Jewish Genealogical Society of Sacramento _www.jgss.org_ (http://www.jgss.org/) April 5, 2006 Our next meeting: Using the Salt Lake City Family History LibraryMessage 1 of 1 , Apr 5, 2007View Source
Jewish Genealogical Society
April 5, 2006
Our next meeting:
Using the Salt Lake City Family History Library
Monday, April 16, 2007, 7 p.m.
Jewish Genealogical Society of Sacramento
Albert Einstein Residence Center, 1935 Wright Street, Sacramento
Joyce Buckland will give an in-depth slide presentation on the making the best use of the Family History Library in Salt Lake City, one of the largest collections of genealogy material in the world. She'll give us a floor-by-floor tour through the library's and learn about the collections and resources on each of the five floors. Joyce's presentation will help you to find your way around the library and show you where to go for assistance when needed. This will be invaluable for those attending this summer's international conference in Salt Lake City and good background for those who may visit the library in the future.
Joyce is a specialist in English genealogical records and has traveled extensively in England for her research. She has made annual trips to the Salt Lake City library since 1975 and is quite familiar with its collections.
Hope you'll join us Monday evening the 16th.
Our May Meeting -- State Archivist Nancy Zimmelman
Nancy Zimmelman has spoken to us at several previous meetings, but this time it will be in her new capacity as state archivist. The meeting is set for Monday, May 21 at 7 p.m.
Gerry Ross Awaiting Further Knee Surgery
After a wonderful cruise to Antarctica in December, longtime member Gerry Ross developed knee problems following an extended wait at the airport for her return flight from Chile. She hasn't been home yet -- she ended up in the hospital, where her artificial knee was removed. She's now wheelchair-bound in a Sacramento care home awaiting surgery to replace the knee. Gerry would welcome your calls -- you can reach her cell phone at (916) 600-0763.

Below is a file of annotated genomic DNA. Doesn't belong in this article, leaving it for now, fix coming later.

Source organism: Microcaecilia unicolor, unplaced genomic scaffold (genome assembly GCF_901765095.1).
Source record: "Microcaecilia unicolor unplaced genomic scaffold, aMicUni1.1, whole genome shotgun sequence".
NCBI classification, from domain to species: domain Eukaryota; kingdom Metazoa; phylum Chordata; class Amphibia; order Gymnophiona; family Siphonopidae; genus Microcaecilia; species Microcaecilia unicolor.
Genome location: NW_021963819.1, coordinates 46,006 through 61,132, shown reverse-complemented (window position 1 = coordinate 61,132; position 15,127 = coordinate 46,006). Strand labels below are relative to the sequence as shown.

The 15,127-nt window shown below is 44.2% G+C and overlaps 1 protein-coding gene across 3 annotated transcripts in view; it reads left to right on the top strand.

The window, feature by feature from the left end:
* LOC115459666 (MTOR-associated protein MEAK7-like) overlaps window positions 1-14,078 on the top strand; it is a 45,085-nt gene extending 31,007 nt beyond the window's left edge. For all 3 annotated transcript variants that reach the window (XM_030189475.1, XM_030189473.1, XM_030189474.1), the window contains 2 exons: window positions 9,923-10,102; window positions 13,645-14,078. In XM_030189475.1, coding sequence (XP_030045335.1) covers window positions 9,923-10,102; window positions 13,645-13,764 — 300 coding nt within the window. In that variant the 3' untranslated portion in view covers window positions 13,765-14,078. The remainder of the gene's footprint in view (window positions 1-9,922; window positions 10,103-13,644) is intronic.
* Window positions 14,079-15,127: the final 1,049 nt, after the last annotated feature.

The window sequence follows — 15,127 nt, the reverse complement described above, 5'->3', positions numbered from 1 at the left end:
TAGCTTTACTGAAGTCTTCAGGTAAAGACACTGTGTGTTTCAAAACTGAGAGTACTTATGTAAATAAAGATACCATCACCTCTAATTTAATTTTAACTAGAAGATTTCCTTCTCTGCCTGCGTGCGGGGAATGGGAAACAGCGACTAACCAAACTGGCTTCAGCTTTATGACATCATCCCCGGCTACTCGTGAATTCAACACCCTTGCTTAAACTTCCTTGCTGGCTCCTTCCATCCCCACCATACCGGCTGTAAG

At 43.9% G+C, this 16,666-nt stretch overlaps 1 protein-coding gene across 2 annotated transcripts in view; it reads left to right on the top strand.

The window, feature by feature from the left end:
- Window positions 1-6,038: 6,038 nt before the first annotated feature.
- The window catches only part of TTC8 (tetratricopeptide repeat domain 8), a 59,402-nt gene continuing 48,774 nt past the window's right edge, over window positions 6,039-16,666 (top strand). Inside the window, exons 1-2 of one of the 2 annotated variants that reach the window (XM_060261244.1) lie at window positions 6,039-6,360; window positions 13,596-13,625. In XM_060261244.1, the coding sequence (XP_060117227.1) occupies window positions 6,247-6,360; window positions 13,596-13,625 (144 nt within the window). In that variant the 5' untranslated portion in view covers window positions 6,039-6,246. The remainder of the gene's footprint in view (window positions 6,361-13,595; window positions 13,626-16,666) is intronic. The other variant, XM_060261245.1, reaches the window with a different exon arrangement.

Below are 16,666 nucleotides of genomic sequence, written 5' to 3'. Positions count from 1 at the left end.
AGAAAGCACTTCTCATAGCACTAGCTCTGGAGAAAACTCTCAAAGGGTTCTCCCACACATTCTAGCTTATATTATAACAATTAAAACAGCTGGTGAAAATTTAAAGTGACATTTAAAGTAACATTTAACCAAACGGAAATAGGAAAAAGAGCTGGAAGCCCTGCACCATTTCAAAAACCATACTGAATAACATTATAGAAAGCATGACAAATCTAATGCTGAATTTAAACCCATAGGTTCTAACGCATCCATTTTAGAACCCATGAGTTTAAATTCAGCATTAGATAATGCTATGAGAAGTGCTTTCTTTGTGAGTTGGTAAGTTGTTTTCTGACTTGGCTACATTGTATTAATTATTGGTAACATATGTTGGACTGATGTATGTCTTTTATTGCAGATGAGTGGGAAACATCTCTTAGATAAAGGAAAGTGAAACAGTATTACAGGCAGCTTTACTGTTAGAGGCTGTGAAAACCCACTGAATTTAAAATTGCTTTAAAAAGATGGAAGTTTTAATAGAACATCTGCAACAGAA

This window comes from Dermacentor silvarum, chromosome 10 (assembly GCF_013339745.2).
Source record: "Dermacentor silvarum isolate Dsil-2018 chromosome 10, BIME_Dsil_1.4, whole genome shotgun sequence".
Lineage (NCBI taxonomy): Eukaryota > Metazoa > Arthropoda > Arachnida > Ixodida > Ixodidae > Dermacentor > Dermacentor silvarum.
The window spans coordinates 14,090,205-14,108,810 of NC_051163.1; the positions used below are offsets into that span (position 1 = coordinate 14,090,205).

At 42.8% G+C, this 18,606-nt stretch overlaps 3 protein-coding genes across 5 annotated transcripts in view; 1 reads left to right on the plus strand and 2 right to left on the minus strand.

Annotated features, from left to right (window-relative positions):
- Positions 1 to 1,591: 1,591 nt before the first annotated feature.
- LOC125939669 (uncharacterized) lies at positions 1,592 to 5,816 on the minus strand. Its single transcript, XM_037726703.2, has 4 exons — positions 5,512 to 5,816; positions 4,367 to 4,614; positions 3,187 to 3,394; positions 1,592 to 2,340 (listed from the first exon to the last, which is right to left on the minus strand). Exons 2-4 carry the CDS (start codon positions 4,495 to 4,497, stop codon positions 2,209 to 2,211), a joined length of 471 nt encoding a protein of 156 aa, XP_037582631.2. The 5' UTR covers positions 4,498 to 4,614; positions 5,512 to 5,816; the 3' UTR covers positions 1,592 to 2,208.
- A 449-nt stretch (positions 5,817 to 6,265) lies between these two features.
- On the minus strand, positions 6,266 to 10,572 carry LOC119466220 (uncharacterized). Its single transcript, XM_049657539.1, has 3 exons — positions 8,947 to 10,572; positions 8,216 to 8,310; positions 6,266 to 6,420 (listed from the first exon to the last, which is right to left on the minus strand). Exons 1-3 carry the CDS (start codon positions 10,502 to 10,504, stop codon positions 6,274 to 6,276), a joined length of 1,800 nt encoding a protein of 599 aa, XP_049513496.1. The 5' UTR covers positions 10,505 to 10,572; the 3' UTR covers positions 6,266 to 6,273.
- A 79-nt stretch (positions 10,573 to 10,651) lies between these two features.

A few items from the Avotaynu newsletter:
Ancestry.com Cancels Access to Their Databases at Family History Centers
Ancestry.com has cancelled access to its databases at all LDS (Mormon) Family History Centers and the Family History Library. Previously, they were offering access at no charge to the Church. In an official announcement from Ancestry.com, the company stated it had been operating “without a formal licensing agreement in place or any compensation from the Church,” and attempts to create a formal licensing agreement have not been successful. Because of existing agreements, a few databases will continue to be accessible inside the Family History Center. These include the 1880, 1900 and 1920 U.S. censuses, full name indices for the British 1841–1891 censuses (England and Wales) and World War I draft cards.
Peopl with individual subscriptions to Ancestry.com apparently won't be able to access the databases from these facilities even with their user names and passwords. This may yet be resolved by Ancestry.com.
Ancestry.com Adds Canadian Border Crossings to Site
Ancestry.com has added Canadian Border Crossings 1895–1956 to its site; more than four million entries. Many immigrants found that the cheapest way to get to the United States was to sail from Europe to Canada and then cross the border into the U.S. Others settled in Canada and subsequently entered the U.S.. The Canadian immigration ship’s lists aren't easily accessible, although many are now being indexed; therefore, the border crossing lists are currently the only information available.
The contents of these records varied by year. Early 20th-century records were similar to American passenger manifests and include, among other items, the person’s age, nationality, place of residence, and where the immigrant was going. Records from the 1940s and 1950s of plane and ship crossings showed little more than an address in the U.S. and nationality. However, some crossings by car showed extensive information about individuals, including exact date and place of birth.
The Canadian Border Crossings site is at http://content.ancestry.com/iexec/?htx=List&dbid=1075&offerid=0%3a7858%3a0. There is also a portal to the database at the Stephen P. Morse site: http://stevemorse.org.
U.S. House of Representatives Holds Talks on ITS Records